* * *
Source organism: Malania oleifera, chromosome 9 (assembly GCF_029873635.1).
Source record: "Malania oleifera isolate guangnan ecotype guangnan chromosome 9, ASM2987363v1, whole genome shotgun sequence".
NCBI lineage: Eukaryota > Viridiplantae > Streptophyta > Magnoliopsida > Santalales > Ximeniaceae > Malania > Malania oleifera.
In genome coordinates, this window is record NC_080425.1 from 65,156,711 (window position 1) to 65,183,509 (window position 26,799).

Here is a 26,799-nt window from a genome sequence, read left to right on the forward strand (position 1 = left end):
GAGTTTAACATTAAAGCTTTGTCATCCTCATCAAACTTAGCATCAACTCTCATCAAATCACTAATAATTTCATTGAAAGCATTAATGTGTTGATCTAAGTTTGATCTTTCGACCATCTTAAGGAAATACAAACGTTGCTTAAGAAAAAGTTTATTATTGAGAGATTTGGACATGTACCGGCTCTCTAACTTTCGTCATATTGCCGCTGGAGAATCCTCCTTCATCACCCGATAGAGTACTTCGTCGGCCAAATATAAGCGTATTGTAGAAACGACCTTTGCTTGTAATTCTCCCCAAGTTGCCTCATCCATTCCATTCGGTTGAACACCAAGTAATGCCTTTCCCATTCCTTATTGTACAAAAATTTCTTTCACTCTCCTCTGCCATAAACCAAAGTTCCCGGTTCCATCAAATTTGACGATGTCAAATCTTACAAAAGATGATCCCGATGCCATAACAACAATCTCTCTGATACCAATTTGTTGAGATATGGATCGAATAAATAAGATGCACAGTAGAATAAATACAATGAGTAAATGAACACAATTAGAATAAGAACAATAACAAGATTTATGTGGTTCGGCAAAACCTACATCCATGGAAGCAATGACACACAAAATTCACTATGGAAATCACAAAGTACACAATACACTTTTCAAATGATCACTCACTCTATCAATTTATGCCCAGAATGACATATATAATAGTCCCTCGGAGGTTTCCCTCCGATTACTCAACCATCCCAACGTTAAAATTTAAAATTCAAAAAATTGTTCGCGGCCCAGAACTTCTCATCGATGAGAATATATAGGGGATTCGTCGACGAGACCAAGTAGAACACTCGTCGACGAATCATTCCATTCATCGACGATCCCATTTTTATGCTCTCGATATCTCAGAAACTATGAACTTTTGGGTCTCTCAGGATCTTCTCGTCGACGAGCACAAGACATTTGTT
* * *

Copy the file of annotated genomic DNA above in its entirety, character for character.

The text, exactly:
Source organism: Malania oleifera, chromosome 9 (assembly GCF_029873635.1).
Source record: "Malania oleifera isolate guangnan ecotype guangnan chromosome 9, ASM2987363v1, whole genome shotgun sequence".
NCBI lineage: Eukaryota > Viridiplantae > Streptophyta > Magnoliopsida > Santalales > Ximeniaceae > Malania > Malania oleifera.
In genome coordinates, this window is record NC_080425.1 from 65,156,711 (window position 1) to 65,183,509 (window position 26,799).

Here is a 26,799-nt window from a genome sequence, read left to right on the forward strand (position 1 = left end):
GAGTTTAACATTAAAGCTTTGTCATCCTCATCAAACTTAGCATCAACTCTCATCAAATCACTAATAATTTCATTGAAAGCATTAATGTGTTGATCTAAGTTTGATCTTTCGACCATCTTAAGGAAATACAAACGTTGCTTAAGAAAAAGTTTATTATTGAGAGATTTGGACATGTACCGGCTCTCTAACTTTCGTCATATTGCCGCTGGAGAATCCTCCTTCATCACCCGATAGAGTACTTCGTCGGCCAAATATAAGCGTATTGTAGAAACGACCTTTGCTTGTAATTCTCCCCAAGTTGCCTCATCCATTCCATTCGGTTGAACACCAAGTAATGCCTTTCCCATTCCTTATTGTACAAAAATTTCTTTCACTCTCCTCTGCCATAAACCAAAGTTCCCGGTTCCATCAAATTTGACGATGTCAAATCTTACAAAAGATGATCCCGATGCCATAACAACAATCTCTCTGATACCAATTTGTTGAGATATGGATCGAATAAATAAGATGCACAGTAGAATAAATACAATGAGTAAATGAACACAATTAGAATAAGAACAATAACAAGATTTATGTGGTTCGGCAAAACCTACATCCATGGAAGCAATGACACACAAAATTCACTATGGAAATCACAAAGTACACAATACACTTTTCAAATGATCACTCACTCTATCAATTTATGCCCAGAATGACATATATAATAGTCCCTCGGAGGTTTCCCTCCGATTACTCAACCATCCCAACGTTAAAATTTAAAATTCAAAAAATTGTTCGCGGCCCAGAACTTCTCATCGATGAGAATATATAGGGGATTCGTCGACGAGACCAAGTAGAACACTCGTCGACGAATCATTCCATTCATCGACGATCCCATTTTTATGCTCTCGATATCTCAGAAACTATGAACTTTTGGGTCTCTCAGGATCTTCTCGTCGACGAGCACAAGACATTTGTT